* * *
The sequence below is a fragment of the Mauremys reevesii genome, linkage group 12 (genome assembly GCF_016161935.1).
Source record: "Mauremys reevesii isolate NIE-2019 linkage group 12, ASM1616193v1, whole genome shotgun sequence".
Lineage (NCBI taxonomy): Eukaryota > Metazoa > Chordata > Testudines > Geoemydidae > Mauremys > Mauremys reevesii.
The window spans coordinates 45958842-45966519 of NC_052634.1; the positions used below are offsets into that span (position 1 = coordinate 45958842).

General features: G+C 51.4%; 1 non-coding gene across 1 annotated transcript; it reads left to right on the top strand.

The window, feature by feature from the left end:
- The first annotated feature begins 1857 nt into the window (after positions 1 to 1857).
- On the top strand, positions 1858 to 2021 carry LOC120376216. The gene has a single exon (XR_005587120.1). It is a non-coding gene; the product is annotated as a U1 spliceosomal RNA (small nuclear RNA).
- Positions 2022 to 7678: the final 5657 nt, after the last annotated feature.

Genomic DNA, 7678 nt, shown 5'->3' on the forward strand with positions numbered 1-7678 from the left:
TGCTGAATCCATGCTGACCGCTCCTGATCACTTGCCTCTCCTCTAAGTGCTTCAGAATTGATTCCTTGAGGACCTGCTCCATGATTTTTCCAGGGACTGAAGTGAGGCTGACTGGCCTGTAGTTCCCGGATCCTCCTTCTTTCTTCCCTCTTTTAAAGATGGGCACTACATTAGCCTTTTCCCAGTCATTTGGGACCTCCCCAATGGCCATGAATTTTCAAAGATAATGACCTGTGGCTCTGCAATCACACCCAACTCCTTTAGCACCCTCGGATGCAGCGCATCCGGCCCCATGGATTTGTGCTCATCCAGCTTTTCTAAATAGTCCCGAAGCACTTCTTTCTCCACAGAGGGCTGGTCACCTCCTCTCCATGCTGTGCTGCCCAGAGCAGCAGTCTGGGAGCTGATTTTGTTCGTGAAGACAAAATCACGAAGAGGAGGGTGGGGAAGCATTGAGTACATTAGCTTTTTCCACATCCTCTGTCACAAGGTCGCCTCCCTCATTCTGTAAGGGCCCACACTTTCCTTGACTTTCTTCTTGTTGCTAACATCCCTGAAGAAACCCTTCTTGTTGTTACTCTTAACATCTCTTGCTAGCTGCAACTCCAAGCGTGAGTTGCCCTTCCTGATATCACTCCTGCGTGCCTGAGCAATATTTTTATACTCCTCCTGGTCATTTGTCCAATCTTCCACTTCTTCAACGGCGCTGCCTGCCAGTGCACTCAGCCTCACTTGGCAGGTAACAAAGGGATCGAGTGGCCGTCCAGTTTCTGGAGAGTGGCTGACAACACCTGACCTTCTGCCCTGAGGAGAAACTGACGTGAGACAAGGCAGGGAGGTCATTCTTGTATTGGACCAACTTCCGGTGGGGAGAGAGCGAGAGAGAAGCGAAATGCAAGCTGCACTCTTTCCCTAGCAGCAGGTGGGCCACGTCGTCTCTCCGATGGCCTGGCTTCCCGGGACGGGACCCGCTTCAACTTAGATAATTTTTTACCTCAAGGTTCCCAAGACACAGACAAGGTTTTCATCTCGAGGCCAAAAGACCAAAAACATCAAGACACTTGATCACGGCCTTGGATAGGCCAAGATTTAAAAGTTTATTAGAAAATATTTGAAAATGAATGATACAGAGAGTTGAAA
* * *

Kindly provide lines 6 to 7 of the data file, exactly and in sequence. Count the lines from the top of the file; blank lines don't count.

The window, feature by feature from the left end:
- The first annotated feature begins 1857 nt into the window (after positions 1 to 1857).